The record discloses the following facts and procedural history. On December 21, 2010, the petitioner was released from incarceration and began the probationary period of the four concurrent sentenceshe was serving.[4]One of those sentences had been imposed in the judicial district of Ansonia-Milford and the other three had been imposed in the judicial district of New Haven. On April 19, 2011, while he was on probation, the petitioner attempted to rob a Q-Mart convenience store in Wallingford. The store clerk not only foiled the petitioner’s robbery attempt, but also provided the police with information about the vehicle in which the petitioner left the scene. A state trooper observed the vehicle on Interstate 91 and followed it into New Haven, where the trooper initiated a traffic stop that eventually led to the petitioner’s arrest.

         As a result of the attempted robbery, the petitioner was charged with crimes in both the judicial district of New Haven and the judicial district of Ansonia-Milford. The charges related to the attempted robbery were filed in New Haven, [5] along with three charges of violation of probation (New Haven charges). The petitioner appeared in court in New Haven on April 20, 2011, at which time Attorney Cheryl Heffernan was appointed to represent him. The petitioner was unable to post bond and, therefore, was held in pretrial detention from April 20, 2011, until June 2, 2011, for a total of forty-four days.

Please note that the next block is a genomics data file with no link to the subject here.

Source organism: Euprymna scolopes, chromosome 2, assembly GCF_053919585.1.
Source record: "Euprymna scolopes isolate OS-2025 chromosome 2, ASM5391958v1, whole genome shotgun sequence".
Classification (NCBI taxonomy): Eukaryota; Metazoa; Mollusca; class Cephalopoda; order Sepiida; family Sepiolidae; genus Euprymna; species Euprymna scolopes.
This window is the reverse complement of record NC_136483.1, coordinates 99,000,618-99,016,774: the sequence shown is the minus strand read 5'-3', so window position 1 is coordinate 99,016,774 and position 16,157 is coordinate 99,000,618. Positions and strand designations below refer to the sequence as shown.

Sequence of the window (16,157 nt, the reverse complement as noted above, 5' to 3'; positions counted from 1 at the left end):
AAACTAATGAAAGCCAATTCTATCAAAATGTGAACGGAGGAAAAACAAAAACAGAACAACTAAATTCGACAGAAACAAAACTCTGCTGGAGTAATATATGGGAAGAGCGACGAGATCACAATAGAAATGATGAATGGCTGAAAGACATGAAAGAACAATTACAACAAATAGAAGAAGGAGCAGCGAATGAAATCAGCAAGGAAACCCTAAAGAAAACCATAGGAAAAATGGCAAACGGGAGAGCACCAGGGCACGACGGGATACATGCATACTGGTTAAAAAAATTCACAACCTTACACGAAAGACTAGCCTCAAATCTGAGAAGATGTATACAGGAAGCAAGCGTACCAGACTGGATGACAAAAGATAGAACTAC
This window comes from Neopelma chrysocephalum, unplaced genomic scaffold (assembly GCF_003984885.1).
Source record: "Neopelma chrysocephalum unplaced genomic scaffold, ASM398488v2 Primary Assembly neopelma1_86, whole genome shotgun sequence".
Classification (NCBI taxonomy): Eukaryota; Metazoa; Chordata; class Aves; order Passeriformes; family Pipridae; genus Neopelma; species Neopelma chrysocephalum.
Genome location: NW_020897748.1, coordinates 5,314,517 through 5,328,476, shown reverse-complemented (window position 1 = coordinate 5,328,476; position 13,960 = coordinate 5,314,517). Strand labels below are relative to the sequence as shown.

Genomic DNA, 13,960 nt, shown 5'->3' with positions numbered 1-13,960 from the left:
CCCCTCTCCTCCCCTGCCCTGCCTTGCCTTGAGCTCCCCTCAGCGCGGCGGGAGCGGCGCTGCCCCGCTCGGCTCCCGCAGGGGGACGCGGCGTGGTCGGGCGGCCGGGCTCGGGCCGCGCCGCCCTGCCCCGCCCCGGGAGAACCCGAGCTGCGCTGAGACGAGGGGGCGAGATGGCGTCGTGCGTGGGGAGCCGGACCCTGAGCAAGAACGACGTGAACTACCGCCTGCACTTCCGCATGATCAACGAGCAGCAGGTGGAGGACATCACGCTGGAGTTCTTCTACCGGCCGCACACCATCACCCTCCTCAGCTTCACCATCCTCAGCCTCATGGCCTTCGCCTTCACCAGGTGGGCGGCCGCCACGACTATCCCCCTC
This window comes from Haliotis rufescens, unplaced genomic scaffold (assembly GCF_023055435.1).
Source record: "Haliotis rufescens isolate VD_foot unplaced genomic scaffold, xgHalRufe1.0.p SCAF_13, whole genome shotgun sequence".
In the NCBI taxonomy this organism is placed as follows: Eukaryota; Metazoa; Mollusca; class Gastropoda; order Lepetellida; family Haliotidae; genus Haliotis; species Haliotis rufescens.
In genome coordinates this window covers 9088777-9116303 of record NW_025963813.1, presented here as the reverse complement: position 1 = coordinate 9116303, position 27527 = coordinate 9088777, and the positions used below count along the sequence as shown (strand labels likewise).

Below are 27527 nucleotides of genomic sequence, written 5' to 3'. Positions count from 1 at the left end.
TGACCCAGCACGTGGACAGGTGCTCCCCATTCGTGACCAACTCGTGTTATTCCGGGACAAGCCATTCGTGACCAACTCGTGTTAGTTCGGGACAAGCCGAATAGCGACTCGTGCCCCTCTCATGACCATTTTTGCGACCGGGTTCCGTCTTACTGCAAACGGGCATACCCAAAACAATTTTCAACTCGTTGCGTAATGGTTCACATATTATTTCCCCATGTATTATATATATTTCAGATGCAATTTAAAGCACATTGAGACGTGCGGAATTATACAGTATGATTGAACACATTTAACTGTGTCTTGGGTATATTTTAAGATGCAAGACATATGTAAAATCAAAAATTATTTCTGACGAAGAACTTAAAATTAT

On June 3, 2011, also as a result of the attempted robbery, the petitioner was arrested and charged with violation of probation of the prior Milford sentence (violation of probation). Egan was appointed to represent the petitioner on that charge. The petitioner again was unable to post bond and was confined from that date until he was sentenced for violation of probation on March 8, 2012, for a total of 279 days. Thus, the petitioner was being held in pretrial detention simultaneously on the New Haven charges and the violation of probation charge.

         On December 1, 2011, the petitioner appeared with Heffernan in New Haven. The petitioner rejected a ‘‘global’’ settlement plea agreement offered by the state, [6] which would have resolved the Wallingford attempted robbery charges and the three violation of probation charges pending against him in New Haven. The court, Fasano, J., was aware of the Milford violation of probation charge and stated that once ‘‘the matter is assigned to a trial prosecutor in Milford, they can work out in Milford which would go first.’’ Judge Fasano continued the New Haven charges until December 20, 2011. Heffernan then informed Judge Fasano that the petitioner was dissatisfied with her representation and had filed a motion to remove her as his counsel, as well as a grievance against her. At the petitioner’s request, Judge Fasano appointed Marquette to represent him in Heffernan’s stead.[7]